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The Gold Shop Globe

So you have seen the image of the gold nugget globe that I (Cordell Kent) made using a state of the art LaserStar welder. This globe was made as a test of the ability of the Laser welder to work with a difficult medium, to make a difficult shape, using space age technology. The effect is nothing short of stunning. Most people look at the nugget globe and see a roughly round shape, made from natural gold nuggets. Few people think about how difficult this was to make, and the technology that was used to make it (more on the Golden Globe later).

Gold Nugget Globe

After more than 5 years of research into Laser technology for micro welding I made the decision to invest in the high tech laser technology to solve a problem. As a manufacture of natural gold nugget jewellery, with a world wide reputation, the pressure was on to be innovative, and the technology of the laser welder has created new opportunities with small gold nuggets.


Never afraid of embracing new technologies, my Ballarat based company, Australian Native Gold Pty Ltd was the first company in the world to create a dedicated web site for supplying gold nuggets and gold nugget jewellery to the world. This was done with Mr George Fong’s (IT Web Guru) assistance in about 1993. At the time gold nuggets were being found in abundance in all sizes, but over the past few years the quantity of natural nuggets being found has decreased, as has the average size of the nuggets being found. I looked for an innovative method to work with very small natural gold nuggets to manufacture high quality nugget jewellery. Traditional ‘torch and solder’ jewellery manufacture techniques have limitations that make close proximity, high strength, ‘clean’ joins extremely difficult. A different manufacturing method was needed. Laser welders have been introduced into the market place as a specialist manufacturing tool for micro welding a vast range of metals. The laser manufactures have made their products to fill a gap in the jewellery, spectacle frame, dentistry and other specialist markets, for manufacture and repairs. Laser welders are used for manufacture and repair of titanium and stainless steel spectacle frames, dental bridge repairs, and for creating metal joins of similar and dissimilar metals.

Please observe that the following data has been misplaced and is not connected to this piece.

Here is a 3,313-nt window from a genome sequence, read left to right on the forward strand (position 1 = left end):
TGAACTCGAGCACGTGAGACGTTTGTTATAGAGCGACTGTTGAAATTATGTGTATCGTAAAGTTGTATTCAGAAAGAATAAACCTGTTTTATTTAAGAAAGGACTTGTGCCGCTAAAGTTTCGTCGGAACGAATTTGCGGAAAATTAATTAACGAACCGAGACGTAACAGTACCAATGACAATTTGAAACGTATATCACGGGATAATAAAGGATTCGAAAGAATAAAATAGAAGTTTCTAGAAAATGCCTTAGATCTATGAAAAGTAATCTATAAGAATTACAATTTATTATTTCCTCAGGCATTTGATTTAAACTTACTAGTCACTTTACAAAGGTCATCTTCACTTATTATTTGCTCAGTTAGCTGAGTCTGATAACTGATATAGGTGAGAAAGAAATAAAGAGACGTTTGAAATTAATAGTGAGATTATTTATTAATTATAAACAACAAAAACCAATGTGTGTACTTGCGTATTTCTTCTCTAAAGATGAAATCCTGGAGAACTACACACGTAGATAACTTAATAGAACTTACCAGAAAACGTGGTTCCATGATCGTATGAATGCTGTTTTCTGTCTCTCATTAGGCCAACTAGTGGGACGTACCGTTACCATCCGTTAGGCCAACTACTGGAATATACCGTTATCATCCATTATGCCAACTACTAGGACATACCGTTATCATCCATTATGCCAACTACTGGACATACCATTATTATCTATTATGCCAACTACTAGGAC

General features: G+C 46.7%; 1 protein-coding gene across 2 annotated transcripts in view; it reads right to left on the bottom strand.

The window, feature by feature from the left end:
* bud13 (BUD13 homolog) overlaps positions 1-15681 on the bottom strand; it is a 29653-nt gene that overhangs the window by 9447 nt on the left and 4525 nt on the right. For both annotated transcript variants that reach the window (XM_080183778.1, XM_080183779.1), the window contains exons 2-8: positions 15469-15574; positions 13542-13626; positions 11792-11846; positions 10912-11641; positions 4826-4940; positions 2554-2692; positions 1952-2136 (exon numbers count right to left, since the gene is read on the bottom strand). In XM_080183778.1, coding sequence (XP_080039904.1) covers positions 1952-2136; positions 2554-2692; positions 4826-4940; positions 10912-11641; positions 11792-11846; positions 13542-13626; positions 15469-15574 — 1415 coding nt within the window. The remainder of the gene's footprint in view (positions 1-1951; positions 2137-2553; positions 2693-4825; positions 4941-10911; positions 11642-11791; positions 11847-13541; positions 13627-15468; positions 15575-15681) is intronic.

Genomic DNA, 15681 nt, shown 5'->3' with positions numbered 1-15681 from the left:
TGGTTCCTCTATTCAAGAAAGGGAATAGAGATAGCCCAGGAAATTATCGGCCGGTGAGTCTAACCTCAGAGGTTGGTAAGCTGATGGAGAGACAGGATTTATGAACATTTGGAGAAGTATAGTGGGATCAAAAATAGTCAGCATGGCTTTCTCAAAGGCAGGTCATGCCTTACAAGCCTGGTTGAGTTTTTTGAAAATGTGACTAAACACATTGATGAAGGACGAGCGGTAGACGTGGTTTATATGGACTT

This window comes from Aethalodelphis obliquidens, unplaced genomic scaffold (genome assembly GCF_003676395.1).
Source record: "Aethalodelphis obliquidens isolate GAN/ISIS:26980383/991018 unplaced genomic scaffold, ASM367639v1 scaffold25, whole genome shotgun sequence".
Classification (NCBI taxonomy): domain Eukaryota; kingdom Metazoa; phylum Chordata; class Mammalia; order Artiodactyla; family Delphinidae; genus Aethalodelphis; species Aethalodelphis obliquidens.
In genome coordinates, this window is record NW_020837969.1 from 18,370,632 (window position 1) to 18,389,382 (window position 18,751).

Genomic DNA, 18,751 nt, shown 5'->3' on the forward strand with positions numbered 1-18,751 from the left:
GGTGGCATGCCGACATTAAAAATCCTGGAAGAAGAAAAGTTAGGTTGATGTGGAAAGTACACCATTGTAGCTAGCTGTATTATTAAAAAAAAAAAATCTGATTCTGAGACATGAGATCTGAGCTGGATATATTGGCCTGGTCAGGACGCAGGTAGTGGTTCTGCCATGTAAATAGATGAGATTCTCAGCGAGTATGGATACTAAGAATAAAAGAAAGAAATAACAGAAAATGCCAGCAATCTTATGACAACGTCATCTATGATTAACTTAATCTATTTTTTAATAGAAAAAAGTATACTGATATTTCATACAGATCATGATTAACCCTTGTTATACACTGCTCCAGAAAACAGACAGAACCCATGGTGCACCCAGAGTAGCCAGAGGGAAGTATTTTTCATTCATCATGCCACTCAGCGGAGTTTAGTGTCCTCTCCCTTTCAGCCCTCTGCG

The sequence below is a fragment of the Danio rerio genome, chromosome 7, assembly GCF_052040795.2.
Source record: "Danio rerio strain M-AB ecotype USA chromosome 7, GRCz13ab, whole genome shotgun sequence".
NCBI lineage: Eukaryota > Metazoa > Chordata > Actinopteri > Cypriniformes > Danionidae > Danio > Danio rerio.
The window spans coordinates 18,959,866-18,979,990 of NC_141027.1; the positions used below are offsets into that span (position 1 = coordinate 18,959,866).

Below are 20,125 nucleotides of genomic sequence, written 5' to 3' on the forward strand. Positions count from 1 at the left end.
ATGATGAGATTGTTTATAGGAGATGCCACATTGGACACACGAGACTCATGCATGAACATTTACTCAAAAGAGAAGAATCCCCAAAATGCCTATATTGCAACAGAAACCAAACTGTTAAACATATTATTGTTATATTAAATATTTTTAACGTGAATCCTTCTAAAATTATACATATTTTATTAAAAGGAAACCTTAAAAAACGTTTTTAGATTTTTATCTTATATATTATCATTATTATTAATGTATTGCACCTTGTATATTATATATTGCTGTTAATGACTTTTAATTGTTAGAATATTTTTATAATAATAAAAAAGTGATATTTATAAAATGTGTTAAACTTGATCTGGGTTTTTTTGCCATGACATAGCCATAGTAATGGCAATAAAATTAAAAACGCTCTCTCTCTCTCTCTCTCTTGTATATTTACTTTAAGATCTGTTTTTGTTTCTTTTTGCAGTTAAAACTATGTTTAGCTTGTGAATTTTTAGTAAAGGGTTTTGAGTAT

The laser welder I have can fire a single, or multiple burst of controlled laser ‘shots’ to an impact area from 0.2mm to 2mm. Control of the laser beam includes pulse duration, pulse wave shape, pulse frequency and voltage. All work is done within a specially designed work chamber in the laser unit. This unit has multiple levels of safety levels integrated into it including hand sensors, door sensors, and light frequency specific filters to block out any chance of the laser beam causing injury or damage outside the work chamber. The laser user looks through a set of Leica binocular microscope with a 15X magnification. A distinct, but ultra fine crosshair positions where the laser beam will hit. The focal length of the eyepiece is tuned to the laser, so if the object is in focus, the beam will be focused and most powerful. To ‘fire’ the laser a foot control is used. The laser beam creates a round impact area, instantly melting, and joining the metals of the join. Multiple overlapping joins will create either a liner or desired weld area. If required the item being joined can be placed on an angle to the laser beam so the strike area smooths off the surface by shooting along the top of the joined surfaces.

If required, the controls of the Laser can be turned up and the laser welder, becomes a laser drill, and an ultra fine hole can be ‘burnt’ through about 4mm of solid metal. The different metals that the laser can be used on include, all Karats (carats) of gold, titanium, platinum group metals, stainless steel, sterling silver, ‘pot’ metal and many more.